ALUMNI PROFILE: Dr. Majka Woods
Vice Dean, Academic Affairs, John Sealy School of Medicine, University of Texas Medical Branch Galveston
Q: What were your first career positions after earning bachelor’s and master’s degrees?
A: I wanted to teach in a classroom and was open to any grade and subject. Baylor prepared me well, and my first job with Waco ISD was at Meadowbrook Elementary as their Gifted and Talented teacher for grades K-5. It was fun, fast paced, and I loved the children and teachers. The following year a multi-age — grade 1-2 — classroom position opened at the same school, and I decided to jump in and try it out. I loved it and stayed there for two years.
Q: What made you decide to earn a PhD?
A: After completing my master’s degree, I already had an idea I would like to continue moving forward and work on a PhD. I was still very connected with Baylor and the wonderful faculty while I was teaching at Meadowbrook — teaching in summer programs, working with faculty education research projects, and doing annual teaching trainings as well as attending workshops. My conversations, especially with Susan Johnsen, PhD, eventually led me to apply to the doctoral program that was fairly new in Educational Psychology. I was becoming increasingly interested in the field of adult learning, and the program was encouraging candidates to explore a variety of paths towards degree completion. After considering a number of programs where I was accepted, I decided Baylor was, yet again, a great fit for me!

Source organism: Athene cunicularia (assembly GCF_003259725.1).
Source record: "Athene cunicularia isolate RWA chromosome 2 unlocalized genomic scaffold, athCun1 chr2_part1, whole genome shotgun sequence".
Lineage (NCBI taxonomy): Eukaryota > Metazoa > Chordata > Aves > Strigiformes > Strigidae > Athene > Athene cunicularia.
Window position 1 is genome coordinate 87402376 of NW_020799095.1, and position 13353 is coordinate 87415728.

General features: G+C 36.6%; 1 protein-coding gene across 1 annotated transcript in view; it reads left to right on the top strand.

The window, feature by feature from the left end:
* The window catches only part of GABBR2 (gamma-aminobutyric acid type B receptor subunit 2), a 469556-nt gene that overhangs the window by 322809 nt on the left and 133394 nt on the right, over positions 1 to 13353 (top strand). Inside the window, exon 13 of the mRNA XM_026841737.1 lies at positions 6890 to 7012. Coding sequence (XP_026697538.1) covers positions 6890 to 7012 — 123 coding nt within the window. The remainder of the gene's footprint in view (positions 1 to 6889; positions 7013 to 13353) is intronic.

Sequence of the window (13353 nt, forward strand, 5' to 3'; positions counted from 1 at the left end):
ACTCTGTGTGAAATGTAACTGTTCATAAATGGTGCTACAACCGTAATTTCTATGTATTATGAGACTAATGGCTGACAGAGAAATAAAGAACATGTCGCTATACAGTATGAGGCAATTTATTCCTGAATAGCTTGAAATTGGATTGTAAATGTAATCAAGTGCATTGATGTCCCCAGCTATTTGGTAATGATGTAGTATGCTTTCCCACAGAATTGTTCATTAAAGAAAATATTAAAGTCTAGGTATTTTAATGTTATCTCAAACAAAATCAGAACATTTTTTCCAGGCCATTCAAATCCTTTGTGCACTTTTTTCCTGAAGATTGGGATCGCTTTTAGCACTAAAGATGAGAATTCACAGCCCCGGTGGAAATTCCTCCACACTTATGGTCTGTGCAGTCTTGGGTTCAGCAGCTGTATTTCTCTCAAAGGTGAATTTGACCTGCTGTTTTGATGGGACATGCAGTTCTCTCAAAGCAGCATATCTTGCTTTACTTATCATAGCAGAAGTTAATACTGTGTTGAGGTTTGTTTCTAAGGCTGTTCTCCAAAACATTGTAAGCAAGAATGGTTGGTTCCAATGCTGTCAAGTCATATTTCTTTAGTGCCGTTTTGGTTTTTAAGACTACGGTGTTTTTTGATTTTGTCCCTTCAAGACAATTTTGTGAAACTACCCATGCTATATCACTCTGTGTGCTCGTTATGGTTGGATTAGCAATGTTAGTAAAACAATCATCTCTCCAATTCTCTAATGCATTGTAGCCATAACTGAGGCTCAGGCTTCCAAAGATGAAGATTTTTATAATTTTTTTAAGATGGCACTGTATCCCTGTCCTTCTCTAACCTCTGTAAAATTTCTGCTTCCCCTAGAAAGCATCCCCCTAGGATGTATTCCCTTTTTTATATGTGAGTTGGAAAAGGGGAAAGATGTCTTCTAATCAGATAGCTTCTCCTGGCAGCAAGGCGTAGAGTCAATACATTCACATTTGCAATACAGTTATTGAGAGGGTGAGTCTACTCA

Q: How did your career move into the medical realm?
A: My career move into medical education was a bit of serendipity! At the time of my doctoral work, our cohorts were small and very well connected. Shortly before I graduated, a graduate from the cohort ahead of me, Amanda Nolen, PhD, called to tell me about a position at the University of Arkansas Medical School (UAMS) in which I might be interested. At that point I was heavily invested in educational research and program evaluation, very much enjoying mixed methods research in education. I interviewed at UAMS and saw what was, for me, a new and exciting field of educational research I knew nothing about, and the rest is history! My work there then led me down a path of medical education research and teaching.
Q: What exactly does your role at UTMB entail?
A: As Vice Dean of Academic Affairs, I oversee the offices of admissions, student affairs, and educational affairs (which includes instructional management, clinical education, and educational development, educational scholarship, research, and faculty development). I continue to teach both students and faculty, I’m heavily invested in the curricular development of inter-professional education across our campus, and I continue to research a variety of education-based topics focused on adult learners and institutions of higher education.
Q: How did a Baylor education prepare you for roles in medical education?
A: My Baylor education prepared me, quite literally, for every aspect of my current position. I teach, research, drive curricular change, inform both learner assessment practices and program evaluation, and seek ways to innovate within the medical education environment. Baylor gave me the skills and the confidence to try new things, rely on my knowledge base, and to always question and learn more.